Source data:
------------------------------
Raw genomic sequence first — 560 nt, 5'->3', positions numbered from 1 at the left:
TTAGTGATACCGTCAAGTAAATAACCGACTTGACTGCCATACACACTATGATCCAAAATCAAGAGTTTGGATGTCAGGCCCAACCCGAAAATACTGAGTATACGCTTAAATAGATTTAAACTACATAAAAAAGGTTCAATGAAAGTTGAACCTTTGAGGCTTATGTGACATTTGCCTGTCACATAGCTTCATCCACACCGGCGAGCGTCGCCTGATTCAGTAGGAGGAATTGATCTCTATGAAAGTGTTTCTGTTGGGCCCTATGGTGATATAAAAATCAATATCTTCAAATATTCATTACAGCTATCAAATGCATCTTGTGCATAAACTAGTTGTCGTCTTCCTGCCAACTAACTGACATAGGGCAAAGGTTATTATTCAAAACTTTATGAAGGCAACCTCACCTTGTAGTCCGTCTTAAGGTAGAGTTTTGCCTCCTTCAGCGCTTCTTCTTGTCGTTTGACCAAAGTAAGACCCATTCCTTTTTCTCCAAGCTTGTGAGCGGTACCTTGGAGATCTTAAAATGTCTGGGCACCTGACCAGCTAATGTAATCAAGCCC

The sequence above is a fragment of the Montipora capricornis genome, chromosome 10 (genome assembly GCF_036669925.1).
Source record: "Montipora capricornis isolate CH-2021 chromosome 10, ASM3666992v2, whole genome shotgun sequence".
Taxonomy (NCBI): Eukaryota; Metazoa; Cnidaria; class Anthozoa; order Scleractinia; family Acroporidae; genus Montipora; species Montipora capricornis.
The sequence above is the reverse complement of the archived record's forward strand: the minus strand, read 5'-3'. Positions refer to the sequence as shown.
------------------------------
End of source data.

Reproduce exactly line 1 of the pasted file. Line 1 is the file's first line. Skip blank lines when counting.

Raw genomic sequence first — 560 nt, 5'->3', positions numbered from 1 at the left: